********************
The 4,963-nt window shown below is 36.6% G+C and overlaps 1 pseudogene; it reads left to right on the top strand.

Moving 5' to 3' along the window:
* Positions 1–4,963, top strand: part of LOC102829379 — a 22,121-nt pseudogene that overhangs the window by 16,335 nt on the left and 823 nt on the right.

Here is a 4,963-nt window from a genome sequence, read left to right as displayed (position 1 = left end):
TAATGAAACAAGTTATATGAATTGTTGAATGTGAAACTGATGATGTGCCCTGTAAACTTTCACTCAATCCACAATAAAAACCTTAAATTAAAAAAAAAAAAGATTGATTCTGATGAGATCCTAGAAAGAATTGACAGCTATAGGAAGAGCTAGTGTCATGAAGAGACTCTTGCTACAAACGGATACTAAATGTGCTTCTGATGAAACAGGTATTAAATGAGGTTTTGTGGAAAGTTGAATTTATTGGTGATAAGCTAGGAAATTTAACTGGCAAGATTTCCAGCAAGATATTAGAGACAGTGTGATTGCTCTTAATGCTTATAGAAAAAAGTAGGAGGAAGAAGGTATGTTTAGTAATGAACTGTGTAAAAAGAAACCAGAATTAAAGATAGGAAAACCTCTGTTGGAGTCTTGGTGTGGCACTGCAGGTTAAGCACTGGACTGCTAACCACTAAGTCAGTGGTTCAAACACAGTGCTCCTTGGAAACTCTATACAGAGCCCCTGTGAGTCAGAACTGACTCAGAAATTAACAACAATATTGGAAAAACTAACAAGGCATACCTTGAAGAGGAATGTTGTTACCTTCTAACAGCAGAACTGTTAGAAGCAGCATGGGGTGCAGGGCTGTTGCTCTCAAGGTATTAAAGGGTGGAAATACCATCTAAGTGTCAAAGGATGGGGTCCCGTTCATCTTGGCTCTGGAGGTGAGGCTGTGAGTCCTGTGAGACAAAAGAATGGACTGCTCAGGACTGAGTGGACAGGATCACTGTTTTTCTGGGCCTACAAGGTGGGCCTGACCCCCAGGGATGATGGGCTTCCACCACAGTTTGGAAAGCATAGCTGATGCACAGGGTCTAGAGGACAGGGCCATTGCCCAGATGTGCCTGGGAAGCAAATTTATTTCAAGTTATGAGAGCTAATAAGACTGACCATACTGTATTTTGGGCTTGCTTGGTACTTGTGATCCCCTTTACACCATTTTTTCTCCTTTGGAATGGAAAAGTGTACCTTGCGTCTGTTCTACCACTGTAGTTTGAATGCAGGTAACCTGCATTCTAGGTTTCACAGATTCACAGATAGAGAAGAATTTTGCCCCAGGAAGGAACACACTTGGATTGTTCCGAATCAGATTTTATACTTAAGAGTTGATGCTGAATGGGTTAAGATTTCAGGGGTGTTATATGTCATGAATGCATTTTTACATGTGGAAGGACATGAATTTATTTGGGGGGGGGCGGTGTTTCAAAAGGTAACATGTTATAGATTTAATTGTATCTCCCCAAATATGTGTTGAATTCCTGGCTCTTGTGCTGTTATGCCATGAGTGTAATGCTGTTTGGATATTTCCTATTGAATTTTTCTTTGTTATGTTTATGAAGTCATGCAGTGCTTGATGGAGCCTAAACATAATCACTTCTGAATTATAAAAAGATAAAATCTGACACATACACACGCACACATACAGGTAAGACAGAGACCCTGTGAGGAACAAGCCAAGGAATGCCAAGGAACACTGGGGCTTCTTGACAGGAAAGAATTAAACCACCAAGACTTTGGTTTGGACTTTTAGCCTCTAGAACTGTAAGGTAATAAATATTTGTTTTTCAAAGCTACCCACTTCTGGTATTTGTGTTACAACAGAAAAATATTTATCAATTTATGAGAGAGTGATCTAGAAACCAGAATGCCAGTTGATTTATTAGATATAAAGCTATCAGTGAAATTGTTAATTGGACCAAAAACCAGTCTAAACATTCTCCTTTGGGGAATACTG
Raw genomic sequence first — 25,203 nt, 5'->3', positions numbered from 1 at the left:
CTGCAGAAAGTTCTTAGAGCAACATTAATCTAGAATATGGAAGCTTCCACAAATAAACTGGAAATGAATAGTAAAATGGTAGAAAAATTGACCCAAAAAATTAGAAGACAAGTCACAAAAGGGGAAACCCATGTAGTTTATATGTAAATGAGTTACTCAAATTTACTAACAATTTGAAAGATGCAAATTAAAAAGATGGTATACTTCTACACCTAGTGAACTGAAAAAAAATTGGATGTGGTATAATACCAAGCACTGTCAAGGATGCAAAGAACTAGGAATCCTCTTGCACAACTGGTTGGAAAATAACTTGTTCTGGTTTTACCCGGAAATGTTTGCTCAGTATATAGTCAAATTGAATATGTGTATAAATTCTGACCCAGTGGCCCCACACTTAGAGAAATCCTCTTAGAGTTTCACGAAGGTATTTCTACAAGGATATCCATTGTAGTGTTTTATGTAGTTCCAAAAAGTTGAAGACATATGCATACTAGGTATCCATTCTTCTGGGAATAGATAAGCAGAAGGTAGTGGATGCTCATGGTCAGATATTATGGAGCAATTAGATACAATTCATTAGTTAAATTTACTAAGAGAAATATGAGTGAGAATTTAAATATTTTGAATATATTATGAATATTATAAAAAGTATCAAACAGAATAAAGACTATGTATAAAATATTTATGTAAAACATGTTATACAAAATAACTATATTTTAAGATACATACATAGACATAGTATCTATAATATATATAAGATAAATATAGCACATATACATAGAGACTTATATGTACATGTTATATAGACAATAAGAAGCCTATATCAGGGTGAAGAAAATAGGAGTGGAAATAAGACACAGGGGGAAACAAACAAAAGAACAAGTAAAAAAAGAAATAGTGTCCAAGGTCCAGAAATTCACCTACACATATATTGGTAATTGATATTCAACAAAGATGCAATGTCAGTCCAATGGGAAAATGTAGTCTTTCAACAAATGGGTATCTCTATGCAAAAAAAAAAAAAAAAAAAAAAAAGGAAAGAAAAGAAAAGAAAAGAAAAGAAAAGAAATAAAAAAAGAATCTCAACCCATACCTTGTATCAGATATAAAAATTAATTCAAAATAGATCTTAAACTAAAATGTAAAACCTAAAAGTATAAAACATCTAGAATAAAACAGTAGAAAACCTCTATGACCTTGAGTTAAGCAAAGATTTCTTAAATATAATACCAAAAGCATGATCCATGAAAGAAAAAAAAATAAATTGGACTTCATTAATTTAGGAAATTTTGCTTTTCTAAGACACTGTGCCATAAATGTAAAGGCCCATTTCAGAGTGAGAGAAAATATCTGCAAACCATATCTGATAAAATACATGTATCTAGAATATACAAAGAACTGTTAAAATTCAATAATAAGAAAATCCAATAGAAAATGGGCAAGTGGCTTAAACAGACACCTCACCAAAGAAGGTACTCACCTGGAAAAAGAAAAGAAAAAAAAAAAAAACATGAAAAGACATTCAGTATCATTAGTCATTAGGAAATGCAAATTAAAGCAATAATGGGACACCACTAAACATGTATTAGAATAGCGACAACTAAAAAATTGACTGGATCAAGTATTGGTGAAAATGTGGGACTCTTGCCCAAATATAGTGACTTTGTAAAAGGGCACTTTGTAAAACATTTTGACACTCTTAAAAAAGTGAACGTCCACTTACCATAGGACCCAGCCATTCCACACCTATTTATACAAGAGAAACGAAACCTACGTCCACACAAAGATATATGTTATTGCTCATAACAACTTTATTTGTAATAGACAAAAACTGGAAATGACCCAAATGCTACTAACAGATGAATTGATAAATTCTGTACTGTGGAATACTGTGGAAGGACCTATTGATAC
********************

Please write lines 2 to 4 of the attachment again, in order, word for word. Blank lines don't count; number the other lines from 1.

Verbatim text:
Moving 5' to 3' along the window:
* Positions 1–4,963, top strand: part of LOC102829379 — a 22,121-nt pseudogene that overhangs the window by 16,335 nt on the left and 823 nt on the right.

Here is a 4,963-nt window from a genome sequence, read left to right as displayed (position 1 = left end):